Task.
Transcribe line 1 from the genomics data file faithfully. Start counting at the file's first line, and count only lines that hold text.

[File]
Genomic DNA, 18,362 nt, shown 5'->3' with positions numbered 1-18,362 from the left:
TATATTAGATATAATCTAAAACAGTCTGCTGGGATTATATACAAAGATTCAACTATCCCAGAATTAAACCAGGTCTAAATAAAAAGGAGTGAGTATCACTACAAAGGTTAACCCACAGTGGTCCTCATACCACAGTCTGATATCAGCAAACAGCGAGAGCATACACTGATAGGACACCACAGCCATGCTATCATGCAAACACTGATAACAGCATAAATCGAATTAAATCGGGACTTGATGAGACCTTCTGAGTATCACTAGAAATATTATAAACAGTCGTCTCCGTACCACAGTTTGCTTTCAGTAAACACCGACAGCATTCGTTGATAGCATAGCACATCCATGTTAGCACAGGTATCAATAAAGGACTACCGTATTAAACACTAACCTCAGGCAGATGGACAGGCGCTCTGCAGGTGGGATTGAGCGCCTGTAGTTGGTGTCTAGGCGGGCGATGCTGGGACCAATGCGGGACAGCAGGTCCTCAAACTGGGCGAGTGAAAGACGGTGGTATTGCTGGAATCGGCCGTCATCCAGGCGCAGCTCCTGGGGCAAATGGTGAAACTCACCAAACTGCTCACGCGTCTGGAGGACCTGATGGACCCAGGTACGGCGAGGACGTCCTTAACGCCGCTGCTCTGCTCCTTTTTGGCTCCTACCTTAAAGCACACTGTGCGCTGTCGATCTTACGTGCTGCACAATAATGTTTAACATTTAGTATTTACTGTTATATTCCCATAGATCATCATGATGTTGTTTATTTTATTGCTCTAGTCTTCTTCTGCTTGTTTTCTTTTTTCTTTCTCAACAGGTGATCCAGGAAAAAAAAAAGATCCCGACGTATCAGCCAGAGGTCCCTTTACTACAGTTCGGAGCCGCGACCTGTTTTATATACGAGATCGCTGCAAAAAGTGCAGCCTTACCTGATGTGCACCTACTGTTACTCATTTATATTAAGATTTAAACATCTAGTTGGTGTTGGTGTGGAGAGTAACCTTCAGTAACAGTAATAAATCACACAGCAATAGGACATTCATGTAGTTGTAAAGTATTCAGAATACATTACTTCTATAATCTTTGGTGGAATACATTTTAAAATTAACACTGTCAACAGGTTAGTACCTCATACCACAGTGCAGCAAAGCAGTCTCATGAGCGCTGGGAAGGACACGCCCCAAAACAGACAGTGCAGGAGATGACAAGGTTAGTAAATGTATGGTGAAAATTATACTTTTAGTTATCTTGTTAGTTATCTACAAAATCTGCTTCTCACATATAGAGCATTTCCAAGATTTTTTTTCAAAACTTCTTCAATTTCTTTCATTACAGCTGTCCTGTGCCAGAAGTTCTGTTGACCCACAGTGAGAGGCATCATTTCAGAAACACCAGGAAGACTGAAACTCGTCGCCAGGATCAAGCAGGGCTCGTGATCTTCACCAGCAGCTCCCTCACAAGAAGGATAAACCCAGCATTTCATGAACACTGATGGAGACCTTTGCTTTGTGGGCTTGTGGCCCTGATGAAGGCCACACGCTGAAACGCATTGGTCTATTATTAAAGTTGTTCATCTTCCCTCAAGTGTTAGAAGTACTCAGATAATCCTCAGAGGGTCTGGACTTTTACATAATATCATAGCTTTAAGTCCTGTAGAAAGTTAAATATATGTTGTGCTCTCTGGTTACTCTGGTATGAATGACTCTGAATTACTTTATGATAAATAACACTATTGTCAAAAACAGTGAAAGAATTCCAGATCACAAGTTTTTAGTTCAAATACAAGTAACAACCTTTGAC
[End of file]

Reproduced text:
Genomic DNA, 18,362 nt, shown 5'->3' with positions numbered 1-18,362 from the left: